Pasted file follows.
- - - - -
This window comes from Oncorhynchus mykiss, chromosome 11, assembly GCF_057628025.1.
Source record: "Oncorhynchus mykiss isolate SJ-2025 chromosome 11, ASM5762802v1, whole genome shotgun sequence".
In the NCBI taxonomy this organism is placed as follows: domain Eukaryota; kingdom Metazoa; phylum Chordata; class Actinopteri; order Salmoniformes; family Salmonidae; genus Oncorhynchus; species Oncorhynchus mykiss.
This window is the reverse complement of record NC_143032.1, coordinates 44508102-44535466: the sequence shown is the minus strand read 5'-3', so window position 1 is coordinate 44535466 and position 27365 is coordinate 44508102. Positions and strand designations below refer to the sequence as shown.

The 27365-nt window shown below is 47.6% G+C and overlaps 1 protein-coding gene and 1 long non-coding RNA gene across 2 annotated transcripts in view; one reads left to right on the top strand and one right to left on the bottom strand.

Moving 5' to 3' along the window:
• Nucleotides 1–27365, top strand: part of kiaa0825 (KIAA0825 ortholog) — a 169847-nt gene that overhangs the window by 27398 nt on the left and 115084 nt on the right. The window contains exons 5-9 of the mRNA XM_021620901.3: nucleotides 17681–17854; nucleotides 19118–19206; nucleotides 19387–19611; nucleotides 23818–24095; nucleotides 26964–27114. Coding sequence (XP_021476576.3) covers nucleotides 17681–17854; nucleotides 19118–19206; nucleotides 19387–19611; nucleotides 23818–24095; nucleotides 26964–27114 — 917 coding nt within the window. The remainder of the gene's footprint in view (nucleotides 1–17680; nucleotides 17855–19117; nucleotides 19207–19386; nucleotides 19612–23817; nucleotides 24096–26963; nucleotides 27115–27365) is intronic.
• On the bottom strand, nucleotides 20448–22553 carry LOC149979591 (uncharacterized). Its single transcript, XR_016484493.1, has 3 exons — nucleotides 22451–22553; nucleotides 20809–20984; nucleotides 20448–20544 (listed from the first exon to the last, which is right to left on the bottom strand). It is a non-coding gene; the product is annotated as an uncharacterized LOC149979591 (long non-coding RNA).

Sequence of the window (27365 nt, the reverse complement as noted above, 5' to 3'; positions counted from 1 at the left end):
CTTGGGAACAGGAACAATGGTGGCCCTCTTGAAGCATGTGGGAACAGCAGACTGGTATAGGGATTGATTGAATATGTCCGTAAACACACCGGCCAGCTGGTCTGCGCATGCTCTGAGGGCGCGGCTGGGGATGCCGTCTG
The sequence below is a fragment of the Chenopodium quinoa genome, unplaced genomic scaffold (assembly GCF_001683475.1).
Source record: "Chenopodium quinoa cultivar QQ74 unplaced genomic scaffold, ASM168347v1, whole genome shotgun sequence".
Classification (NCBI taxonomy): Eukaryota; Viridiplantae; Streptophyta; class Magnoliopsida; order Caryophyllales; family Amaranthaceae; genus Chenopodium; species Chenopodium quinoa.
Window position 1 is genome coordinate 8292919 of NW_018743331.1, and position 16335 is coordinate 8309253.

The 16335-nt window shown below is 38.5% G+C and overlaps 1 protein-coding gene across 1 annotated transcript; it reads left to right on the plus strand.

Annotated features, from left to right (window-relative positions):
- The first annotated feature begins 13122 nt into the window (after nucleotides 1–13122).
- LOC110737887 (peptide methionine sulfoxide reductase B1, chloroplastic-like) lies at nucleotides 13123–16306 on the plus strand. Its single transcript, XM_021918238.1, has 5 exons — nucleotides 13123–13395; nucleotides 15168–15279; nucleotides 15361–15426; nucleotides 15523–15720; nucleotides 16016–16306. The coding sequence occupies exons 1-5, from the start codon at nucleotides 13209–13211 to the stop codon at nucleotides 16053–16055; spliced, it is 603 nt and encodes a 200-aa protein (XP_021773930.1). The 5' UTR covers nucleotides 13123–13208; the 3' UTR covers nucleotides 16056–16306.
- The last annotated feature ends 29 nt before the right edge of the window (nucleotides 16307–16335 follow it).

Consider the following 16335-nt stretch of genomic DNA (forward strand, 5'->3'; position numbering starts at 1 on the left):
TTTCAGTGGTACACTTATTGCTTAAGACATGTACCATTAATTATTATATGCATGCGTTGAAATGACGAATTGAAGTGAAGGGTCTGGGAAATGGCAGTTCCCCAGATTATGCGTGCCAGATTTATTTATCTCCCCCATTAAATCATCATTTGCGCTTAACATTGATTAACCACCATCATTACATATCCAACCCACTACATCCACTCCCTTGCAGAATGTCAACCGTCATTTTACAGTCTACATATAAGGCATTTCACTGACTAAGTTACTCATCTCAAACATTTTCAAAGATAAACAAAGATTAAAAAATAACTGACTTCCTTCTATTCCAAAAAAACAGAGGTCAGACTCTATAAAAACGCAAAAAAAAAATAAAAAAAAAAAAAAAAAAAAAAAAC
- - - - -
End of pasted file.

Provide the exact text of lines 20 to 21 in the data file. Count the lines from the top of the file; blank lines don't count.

Consider the following 16335-nt stretch of genomic DNA (forward strand, 5'->3'; position numbering starts at 1 on the left):
TTTCAGTGGTACACTTATTGCTTAAGACATGTACCATTAATTATTATATGCATGCGTTGAAATGACGAATTGAAGTGAAGGGTCTGGGAAATGGCAGTTCCCCAGATTATGCGTGCCAGATTTATTTATCTCCCCCATTAAATCATCATTTGCGCTTAACATTGATTAACCACCATCATTACATATCCAACCCACTACATCCACTCCCTTGCAGAATGTCAACCGTCATTTTACAGTCTACATATAAGGCATTTCACTGACTAAGTTACTCATCTCAAACATTTTCAAAGATAAACAAAGATTAAAAAATAACTGACTTCCTTCTATTCCAAAAAAACAGAGGTCAGACTCTATAAAAACGCAAAAAAAAAATAAAAAAAAAAAAAAAAAAAAAAAAC